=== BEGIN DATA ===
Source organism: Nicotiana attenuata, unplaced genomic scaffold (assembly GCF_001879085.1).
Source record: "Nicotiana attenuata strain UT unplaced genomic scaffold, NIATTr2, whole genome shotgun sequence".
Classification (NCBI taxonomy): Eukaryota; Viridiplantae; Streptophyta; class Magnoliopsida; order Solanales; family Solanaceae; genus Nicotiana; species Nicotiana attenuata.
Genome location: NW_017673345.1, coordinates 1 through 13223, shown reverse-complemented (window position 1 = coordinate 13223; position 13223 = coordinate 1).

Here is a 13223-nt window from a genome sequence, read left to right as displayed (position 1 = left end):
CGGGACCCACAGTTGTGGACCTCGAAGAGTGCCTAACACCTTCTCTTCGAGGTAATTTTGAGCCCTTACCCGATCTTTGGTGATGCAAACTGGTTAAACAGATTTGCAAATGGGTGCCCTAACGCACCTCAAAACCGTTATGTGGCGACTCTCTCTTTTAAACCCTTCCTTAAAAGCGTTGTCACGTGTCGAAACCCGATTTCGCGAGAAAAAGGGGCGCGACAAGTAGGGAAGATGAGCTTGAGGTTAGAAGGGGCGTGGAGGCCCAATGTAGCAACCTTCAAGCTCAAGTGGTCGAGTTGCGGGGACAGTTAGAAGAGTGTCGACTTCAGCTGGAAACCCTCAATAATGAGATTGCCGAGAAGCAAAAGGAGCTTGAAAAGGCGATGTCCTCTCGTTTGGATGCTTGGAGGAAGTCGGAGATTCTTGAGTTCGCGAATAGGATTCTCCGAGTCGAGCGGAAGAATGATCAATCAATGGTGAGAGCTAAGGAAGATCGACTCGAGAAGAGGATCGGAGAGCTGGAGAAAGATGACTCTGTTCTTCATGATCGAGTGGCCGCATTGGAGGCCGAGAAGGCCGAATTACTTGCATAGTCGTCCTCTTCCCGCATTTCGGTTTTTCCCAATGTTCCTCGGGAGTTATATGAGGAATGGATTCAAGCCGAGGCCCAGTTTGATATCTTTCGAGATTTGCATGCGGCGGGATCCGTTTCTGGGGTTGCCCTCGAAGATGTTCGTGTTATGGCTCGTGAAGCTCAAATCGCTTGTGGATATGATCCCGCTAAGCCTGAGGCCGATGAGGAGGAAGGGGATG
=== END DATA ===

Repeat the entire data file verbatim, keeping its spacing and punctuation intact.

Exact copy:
Source organism: Nicotiana attenuata, unplaced genomic scaffold (assembly GCF_001879085.1).
Source record: "Nicotiana attenuata strain UT unplaced genomic scaffold, NIATTr2, whole genome shotgun sequence".
Classification (NCBI taxonomy): Eukaryota; Viridiplantae; Streptophyta; class Magnoliopsida; order Solanales; family Solanaceae; genus Nicotiana; species Nicotiana attenuata.
Genome location: NW_017673345.1, coordinates 1 through 13223, shown reverse-complemented (window position 1 = coordinate 13223; position 13223 = coordinate 1).

Here is a 13223-nt window from a genome sequence, read left to right as displayed (position 1 = left end):
CGGGACCCACAGTTGTGGACCTCGAAGAGTGCCTAACACCTTCTCTTCGAGGTAATTTTGAGCCCTTACCCGATCTTTGGTGATGCAAACTGGTTAAACAGATTTGCAAATGGGTGCCCTAACGCACCTCAAAACCGTTATGTGGCGACTCTCTCTTTTAAACCCTTCCTTAAAAGCGTTGTCACGTGTCGAAACCCGATTTCGCGAGAAAAAGGGGCGCGACAAGTAGGGAAGATGAGCTTGAGGTTAGAAGGGGCGTGGAGGCCCAATGTAGCAACCTTCAAGCTCAAGTGGTCGAGTTGCGGGGACAGTTAGAAGAGTGTCGACTTCAGCTGGAAACCCTCAATAATGAGATTGCCGAGAAGCAAAAGGAGCTTGAAAAGGCGATGTCCTCTCGTTTGGATGCTTGGAGGAAGTCGGAGATTCTTGAGTTCGCGAATAGGATTCTCCGAGTCGAGCGGAAGAATGATCAATCAATGGTGAGAGCTAAGGAAGATCGACTCGAGAAGAGGATCGGAGAGCTGGAGAAAGATGACTCTGTTCTTCATGATCGAGTGGCCGCATTGGAGGCCGAGAAGGCCGAATTACTTGCATAGTCGTCCTCTTCCCGCATTTCGGTTTTTCCCAATGTTCCTCGGGAGTTATATGAGGAATGGATTCAAGCCGAGGCCCAGTTTGATATCTTTCGAGATTTGCATGCGGCGGGATCCGTTTCTGGGGTTGCCCTCGAAGATGTTCGTGTTATGGCTCGTGAAGCTCAAATCGCTTGTGGATATGATCCCGCTAAGCCTGAGGCCGATGAGGAGGAAGGGGATG